wpe1.jpg (13573 bytes)Mineral Products and Their Uses


Mineral Deposits of the Ancient Continental Margin

The Foreland and Omineca belts are underlain by cratonic rocks of the ancient Canadian Shield and overlain by material deposited as a result of three main episodes of rifting (fractures in the earth's crust). These episodes created basins into which thick wedges of sediment were deposited.


The initial event, some 1,200 million years ago (Middle Proterozoic time), produced sedimentary sequences many kilometres thick. Sediments from this time host the world class Sullivan lead-zinc-silver sedimentary exhalative (sedex) deposit in southeastern British Columbia.


Some 700 million years ago (Late Proterozoic time), a second rifting event occurred along the length of the Cordillera. Volcanic debris in the sediments provides evidence of associated explosive volcanic activity.


A major episode of metal enrichment accompanied the third (mid-Devonian to early Mississippian) rifting event about 380 to 350 million years ago. This led to the formation of barite-lead-zinc-silver deposits (sedex type) in the Selwyn Basin and the Kechika Trough (WHIP! viewer required). One such deposit, the Cirque (Stronsay) deposit in northern British Columbia, has been approved for mine development. Others are at an advanced stage of exploration and new discoveries have recently been made. In the Rocky Mountains, carbonate rocks of similar age host lead-zinc deposits (Mississippi Valley-type).


Mineral Deposits of the Cordillera

The younger, mainly volcanic rocks of the Intermontane and Insular belts were attached to the western edge of the continent 160 to 60 million years ago. The granitic rocks of the Coast belt were formed during these activities.

The Intermontane, Insular and Coast belts host polymetallic massive sulphide, porphyry, skarn, and mesothermal vein type deposits.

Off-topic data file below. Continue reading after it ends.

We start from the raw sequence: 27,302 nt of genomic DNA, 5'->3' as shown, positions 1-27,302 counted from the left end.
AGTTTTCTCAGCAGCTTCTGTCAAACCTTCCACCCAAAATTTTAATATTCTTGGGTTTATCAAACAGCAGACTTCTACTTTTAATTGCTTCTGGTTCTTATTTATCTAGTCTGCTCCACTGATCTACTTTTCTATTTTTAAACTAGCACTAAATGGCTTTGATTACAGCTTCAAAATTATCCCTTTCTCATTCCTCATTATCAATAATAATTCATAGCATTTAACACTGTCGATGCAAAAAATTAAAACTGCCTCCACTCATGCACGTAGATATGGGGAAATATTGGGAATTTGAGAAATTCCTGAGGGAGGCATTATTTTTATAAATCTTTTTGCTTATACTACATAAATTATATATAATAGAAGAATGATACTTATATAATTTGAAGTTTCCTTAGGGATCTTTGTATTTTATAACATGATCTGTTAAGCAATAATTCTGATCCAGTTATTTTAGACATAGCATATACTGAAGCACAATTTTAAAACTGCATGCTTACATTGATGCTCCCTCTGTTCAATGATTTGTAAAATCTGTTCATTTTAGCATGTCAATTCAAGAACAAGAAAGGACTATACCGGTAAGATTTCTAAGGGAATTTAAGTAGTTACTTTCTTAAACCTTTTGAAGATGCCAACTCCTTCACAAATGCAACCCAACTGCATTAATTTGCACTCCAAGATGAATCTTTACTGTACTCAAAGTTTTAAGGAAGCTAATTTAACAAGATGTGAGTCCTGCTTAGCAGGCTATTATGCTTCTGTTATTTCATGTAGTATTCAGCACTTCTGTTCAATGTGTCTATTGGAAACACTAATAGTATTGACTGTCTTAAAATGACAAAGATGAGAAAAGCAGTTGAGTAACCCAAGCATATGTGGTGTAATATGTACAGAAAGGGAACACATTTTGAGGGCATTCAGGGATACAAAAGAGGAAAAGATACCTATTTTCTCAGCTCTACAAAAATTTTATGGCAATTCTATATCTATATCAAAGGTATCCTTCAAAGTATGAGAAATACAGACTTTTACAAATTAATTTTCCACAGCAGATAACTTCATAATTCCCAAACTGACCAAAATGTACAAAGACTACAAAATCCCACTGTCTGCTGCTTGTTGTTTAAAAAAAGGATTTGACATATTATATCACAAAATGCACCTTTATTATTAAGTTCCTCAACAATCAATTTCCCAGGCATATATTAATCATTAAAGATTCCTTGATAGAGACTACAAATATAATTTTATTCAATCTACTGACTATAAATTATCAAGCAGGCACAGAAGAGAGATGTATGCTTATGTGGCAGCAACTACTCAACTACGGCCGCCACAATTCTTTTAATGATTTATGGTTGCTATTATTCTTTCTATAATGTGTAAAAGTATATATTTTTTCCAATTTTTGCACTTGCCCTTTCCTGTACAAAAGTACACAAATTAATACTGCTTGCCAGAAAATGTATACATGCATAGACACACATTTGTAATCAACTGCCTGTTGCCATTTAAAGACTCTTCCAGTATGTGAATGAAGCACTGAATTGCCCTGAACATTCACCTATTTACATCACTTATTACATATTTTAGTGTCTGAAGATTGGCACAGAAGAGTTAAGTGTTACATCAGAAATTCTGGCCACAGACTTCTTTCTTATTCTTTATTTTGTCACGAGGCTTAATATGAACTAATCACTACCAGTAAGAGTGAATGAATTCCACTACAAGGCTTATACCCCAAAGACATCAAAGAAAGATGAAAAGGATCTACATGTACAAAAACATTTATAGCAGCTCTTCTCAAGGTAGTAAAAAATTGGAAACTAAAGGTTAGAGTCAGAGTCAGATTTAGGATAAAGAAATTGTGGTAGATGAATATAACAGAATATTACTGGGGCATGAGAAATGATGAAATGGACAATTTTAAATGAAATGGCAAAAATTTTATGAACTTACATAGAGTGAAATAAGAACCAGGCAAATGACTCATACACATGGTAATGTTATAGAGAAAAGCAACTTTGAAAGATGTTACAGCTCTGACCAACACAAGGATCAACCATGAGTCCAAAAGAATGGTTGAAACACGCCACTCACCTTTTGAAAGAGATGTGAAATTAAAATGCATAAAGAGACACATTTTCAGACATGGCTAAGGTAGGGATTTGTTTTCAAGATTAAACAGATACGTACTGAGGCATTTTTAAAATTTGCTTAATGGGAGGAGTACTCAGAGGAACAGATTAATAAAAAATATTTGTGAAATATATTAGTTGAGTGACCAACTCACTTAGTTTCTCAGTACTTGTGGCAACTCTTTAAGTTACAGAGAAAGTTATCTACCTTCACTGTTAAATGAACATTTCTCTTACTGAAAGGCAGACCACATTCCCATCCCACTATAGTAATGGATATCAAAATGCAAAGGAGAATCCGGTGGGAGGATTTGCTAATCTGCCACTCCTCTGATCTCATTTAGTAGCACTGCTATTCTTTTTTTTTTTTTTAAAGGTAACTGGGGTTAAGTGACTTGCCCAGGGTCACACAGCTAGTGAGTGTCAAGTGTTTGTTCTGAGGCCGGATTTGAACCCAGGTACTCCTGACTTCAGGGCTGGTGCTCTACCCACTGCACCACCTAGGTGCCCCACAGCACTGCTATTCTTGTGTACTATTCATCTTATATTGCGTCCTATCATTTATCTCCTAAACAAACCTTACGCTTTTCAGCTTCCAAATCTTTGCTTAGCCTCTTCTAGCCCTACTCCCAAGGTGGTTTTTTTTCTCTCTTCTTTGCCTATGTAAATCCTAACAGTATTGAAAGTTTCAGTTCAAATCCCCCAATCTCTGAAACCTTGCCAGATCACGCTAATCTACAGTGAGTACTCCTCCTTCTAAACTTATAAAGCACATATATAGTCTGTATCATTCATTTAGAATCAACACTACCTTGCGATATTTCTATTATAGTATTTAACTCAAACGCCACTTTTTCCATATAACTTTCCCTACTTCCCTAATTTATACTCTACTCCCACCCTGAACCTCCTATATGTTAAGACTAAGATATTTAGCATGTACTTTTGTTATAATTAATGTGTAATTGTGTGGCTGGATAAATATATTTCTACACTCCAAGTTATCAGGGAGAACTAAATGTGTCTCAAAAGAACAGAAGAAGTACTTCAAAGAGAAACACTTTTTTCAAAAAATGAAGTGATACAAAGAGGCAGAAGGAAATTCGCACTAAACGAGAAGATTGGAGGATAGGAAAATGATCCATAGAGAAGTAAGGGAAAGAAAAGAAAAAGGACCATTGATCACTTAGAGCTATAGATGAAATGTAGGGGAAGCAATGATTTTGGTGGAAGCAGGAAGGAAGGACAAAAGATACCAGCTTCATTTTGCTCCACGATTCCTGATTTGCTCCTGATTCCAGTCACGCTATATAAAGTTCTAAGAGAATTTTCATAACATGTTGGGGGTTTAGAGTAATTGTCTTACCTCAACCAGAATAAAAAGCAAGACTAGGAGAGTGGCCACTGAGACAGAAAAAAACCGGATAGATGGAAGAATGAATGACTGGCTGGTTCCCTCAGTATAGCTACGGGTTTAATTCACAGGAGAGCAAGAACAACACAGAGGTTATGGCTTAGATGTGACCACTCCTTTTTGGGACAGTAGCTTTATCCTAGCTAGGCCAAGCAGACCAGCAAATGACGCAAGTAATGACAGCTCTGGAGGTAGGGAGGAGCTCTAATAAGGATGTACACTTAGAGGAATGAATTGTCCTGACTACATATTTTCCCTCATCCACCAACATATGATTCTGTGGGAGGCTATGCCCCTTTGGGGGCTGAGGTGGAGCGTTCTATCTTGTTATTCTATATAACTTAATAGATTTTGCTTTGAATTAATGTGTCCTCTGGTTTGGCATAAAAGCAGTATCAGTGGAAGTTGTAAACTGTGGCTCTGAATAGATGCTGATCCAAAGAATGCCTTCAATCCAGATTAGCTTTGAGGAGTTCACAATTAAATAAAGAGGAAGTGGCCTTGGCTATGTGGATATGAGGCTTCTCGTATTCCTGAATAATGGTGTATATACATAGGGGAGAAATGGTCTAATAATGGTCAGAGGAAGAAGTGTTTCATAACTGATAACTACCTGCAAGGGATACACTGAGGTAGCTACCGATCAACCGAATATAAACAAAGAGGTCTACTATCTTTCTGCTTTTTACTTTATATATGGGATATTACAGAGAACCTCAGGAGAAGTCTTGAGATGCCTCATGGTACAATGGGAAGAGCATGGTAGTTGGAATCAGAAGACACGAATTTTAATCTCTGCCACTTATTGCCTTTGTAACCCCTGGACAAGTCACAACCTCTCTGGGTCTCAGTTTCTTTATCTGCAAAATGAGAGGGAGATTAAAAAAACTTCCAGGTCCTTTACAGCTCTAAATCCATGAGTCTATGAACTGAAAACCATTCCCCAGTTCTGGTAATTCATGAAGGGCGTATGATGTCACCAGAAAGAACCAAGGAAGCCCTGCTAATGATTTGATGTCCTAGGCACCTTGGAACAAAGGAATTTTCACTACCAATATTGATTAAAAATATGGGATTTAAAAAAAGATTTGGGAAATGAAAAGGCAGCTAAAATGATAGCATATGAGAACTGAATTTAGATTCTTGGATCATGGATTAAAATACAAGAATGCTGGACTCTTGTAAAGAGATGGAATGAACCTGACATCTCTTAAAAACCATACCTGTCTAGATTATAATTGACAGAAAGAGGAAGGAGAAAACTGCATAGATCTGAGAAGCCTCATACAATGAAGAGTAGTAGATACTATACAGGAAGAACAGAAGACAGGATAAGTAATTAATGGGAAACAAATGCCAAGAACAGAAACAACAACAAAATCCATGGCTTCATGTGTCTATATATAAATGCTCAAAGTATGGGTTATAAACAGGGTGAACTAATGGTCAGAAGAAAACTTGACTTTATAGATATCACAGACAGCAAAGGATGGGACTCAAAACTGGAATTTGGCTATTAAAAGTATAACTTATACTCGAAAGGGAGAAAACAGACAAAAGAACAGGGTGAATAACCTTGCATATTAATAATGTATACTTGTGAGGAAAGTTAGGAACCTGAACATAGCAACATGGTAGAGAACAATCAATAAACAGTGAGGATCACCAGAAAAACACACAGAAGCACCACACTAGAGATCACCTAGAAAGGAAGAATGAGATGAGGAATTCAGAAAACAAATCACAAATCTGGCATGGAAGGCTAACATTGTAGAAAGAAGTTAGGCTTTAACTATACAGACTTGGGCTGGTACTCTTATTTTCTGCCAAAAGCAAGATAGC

Massive sulphide type deposits have been an important source of British Columbia's production of copper, zinc and silver. They remain favourite exploration targets because they are multi-element and can be very rich. The high grade Eskay Creek gold-silver deposit, for example, discovered in 1988 in the north-western part of the province has sparked exploration interest in finding other examples of this relatively unique type of deposit.


Very large, porphyry type, copper-molybdenum and copper-gold deposits produce most of the province's copper, all the molybdenum and significant amounts of gold and silver.


Significant copper, gold and iron production has been obtained from skarn type deposits.


Gold vein deposits have been mined along the length of the North American Cordillera from Cassiar in the north to Bralorne in south and to the Mother Lode district of northern California.


Coal Deposits

Coal occurs in younger sedimentary basins in all the tectonic belts. The most important in terms of production and size are the Rocky Mountain coalfields in the Foreland Belt.




There are significant investment opportunities in British Columbia's mineral sector.


Our vast land base, favourable geology and abundant mineral resources hold promise for the discovery of new mines. New technology and an improved geological database are the keys to unlocking the mysteries of areas previously explored and modern approaches will lead to new and unexpected discoveries.


British Columbia's exceptional geoscience database is continually being updated and is readily available at low costs.

Recent new legislation and tax incentives highlight the government's commitment to the mineral sector. A large percentage of the land base has now been zoned for land use and most of it is open for mining and exploration.

Other opportunities include development of new markets and new products, particularly for structural materials and industrial and "high-technology" minerals.


minpot.gif (88945 bytes) BC Mineral Potential


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Forecast value of Solid Mineral Production 1998
(.PDF format, Adobe Acrobat Reader required)




Copper has long been a mainstay of the province's metal mining industry. Significant copper production dates from the turn of the century.


In 1963, the development of the Bethlehem porphyry copper mine in the Highland Valley southwest of Kamloops heralded a wave of exploration and mine development throughout the province. The Highland Valley has been the province's leading copper-producing district since the opening of the Lornex mine in 1972. As a result of exploration and development in the 1960s, 1970s, and 1990's, open-pit mining of porphyry deposits accounts for almost 90 per cent of British Columbia's copper production and all of the molybdenum production.


The other important source of copper is volcanogenic massive sulphide deposits which also contain gold, silver, lead and zinc.